Mussy sat down in a chair by the refrigerator and I stood in the doorway. Tony was across the room facing me. We handed Tony a sample packet. I was all on edge. Would he buy it? Could he smell the perfume? Were we on our way to some exciting narcotics empire?

He opens it, tastes it, and for some dumb reason he sniffs it. I really didn't think he would do that. Rats. He says something critical about it and sets it on top of the fridge. Well, the fridge had an oscillating fan on it that I hadn't paid any attention to and it oscillated and suddenly foosh, the powder and paper blew off into the air. We all three look at each other. Tony steps back and rests his huge beefy arm on a towel rest. He says "Sorry, brudda. I'm not payin' for it." I look at Mussy, and I can see he wants to disagree and get the money, but he doesn't say anything.

So here I am. I'm no fighter. Never been in a fight in my life. There's Tony, obviously not suggesting any solutions, and Mussy, well Mussy never starts a fight, but he always finishes it. I take a deep breath. Guess I'll have to start it, and Mussy can do clean up.

I look Tony right in the eye and say, in a really odd little crackly voice, "It's your fault."

The next thing I know I'm waking up in the living room. I'm laying on a thin mattress, lifting my head to look over into the eyes of some fourteen year old groupie who goes right back to sleep. I look up and Mussy and Tony are walking over to me. Nobody looks hurt at all. I thought Tony had punched me but later I found out, from Mussy I guess, that he had kicked me in the throat hard enough for me to sail a good eight or ten feet, into the next room. Good thing I was standing in that doorway or I think I would've become part of the wall. I couldn't talk at all. My vocal cords were pretty well compressed. Tony reaches down and helps me up. "You shouldn't oughta said dat, brudda," he says in a friendly, educational tone of voice.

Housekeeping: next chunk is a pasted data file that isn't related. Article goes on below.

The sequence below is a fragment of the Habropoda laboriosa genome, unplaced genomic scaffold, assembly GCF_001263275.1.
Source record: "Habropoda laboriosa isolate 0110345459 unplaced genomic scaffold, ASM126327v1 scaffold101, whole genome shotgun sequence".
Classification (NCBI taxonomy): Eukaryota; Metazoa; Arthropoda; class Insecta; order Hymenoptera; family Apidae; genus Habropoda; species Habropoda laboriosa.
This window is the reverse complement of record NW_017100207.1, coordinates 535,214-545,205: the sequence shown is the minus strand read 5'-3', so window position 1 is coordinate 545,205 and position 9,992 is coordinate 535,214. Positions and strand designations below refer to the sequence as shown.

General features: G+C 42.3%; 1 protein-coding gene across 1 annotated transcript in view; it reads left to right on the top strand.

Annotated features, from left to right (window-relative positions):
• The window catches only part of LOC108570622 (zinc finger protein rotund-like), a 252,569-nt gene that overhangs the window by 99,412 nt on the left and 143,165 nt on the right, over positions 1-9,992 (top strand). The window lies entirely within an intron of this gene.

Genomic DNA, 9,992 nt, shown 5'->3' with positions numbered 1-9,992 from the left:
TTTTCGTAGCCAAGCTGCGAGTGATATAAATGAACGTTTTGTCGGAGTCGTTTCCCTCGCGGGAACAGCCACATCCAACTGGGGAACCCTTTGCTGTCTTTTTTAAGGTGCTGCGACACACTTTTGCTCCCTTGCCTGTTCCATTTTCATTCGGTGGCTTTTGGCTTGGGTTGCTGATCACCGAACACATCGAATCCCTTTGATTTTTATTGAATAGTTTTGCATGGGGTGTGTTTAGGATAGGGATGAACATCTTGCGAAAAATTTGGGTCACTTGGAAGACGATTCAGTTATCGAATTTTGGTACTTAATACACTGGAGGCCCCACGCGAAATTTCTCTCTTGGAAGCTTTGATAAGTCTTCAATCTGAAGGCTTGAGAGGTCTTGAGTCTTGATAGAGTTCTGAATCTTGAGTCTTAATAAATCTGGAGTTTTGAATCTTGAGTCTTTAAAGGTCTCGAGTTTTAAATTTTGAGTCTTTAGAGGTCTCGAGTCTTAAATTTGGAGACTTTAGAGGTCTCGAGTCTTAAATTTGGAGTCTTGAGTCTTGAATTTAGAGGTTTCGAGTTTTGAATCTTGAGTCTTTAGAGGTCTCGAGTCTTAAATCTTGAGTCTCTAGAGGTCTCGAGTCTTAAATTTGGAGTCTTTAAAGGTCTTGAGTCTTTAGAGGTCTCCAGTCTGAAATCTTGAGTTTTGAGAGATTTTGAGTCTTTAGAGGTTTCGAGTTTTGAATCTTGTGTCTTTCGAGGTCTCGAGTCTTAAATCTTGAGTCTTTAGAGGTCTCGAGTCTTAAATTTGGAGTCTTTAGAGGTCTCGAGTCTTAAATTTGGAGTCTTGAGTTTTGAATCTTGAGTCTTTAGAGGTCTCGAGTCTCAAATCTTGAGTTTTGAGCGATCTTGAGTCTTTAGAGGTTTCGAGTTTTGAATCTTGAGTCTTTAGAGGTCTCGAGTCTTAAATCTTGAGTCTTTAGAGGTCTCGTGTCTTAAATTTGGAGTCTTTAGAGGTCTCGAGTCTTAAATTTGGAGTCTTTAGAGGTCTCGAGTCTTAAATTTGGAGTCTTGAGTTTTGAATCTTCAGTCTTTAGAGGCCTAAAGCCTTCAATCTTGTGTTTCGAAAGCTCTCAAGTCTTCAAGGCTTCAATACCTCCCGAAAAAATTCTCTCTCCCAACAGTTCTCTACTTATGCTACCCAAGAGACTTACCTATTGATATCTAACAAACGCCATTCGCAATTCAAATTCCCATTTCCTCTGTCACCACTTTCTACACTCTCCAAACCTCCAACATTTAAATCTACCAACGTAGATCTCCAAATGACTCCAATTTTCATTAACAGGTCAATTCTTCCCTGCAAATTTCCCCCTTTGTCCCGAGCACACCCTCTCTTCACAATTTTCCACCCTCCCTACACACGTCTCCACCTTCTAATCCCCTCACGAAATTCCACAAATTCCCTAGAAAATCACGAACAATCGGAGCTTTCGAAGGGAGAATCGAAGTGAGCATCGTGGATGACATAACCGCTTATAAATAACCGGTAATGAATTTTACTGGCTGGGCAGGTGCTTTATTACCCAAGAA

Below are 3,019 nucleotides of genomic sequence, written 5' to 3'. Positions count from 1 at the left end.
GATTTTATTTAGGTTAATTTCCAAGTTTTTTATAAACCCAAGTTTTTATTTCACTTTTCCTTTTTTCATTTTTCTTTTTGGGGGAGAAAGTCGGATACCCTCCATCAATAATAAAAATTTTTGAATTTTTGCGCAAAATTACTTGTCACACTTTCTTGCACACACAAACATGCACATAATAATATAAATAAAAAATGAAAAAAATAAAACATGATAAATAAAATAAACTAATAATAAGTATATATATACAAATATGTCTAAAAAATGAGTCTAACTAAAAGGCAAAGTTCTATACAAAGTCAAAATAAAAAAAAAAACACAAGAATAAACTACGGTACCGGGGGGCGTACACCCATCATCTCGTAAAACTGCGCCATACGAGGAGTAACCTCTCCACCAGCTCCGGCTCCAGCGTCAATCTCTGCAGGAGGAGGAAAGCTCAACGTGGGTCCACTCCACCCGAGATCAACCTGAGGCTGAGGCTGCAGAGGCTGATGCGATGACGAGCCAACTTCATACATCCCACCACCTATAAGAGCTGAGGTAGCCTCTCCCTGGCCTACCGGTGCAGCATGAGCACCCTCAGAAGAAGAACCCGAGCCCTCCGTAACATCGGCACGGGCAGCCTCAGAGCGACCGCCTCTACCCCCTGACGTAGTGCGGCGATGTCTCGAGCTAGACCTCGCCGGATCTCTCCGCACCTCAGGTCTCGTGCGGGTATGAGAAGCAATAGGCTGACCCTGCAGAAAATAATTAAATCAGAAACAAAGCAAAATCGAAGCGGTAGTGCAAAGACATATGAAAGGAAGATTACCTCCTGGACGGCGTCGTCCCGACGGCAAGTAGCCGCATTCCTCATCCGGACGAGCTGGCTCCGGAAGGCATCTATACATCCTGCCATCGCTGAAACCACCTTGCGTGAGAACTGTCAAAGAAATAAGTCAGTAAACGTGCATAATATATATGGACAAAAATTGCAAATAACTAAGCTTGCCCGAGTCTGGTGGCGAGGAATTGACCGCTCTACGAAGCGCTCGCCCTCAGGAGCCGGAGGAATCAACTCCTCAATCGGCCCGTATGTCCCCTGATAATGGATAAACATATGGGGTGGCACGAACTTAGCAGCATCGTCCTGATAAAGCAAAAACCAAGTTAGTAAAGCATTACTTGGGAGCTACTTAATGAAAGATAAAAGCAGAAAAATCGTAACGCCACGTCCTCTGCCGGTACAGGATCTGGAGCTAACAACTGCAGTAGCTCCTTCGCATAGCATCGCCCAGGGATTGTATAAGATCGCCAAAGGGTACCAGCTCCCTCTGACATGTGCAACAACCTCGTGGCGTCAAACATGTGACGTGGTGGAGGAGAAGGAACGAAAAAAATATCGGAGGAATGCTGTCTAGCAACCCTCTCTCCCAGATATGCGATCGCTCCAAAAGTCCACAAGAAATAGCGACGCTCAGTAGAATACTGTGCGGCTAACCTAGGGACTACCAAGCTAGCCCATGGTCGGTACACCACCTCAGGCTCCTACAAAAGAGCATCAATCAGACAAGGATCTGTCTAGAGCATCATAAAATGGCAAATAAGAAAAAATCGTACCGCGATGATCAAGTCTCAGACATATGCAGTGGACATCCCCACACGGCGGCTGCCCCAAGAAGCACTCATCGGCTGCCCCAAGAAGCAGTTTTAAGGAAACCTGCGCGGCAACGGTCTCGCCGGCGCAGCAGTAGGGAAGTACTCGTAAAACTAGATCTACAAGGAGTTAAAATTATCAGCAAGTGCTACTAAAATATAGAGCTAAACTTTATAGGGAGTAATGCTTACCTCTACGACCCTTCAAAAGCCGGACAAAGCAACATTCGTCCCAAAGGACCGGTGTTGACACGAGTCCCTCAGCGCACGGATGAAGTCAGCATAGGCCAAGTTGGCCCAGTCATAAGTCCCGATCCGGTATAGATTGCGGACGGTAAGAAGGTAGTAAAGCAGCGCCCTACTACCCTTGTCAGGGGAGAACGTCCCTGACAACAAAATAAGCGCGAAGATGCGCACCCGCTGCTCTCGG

As I got up and left, all I could think was "Tony the Tiger. Tony the Tiger. Tony the Tiger."

I pretty much lost my remaining interest in dealing within a couple months when Mussy got busted, sentenced to five to ten and he and his whole family split the island between the sentencing and when it was to commence. I don't know what happened to the rest of the heroin. We never made any money, and I'm just as happy we never did. I went back to Minnesota just as Fall was turning to Winter. I joined a yoga temple, stopped doing dope, became a celibate vegetarian, and gave away everything I owned, except my sleeping bag, paper, and drawing pens.

Copyright 2002 by Maxim Hurwicz.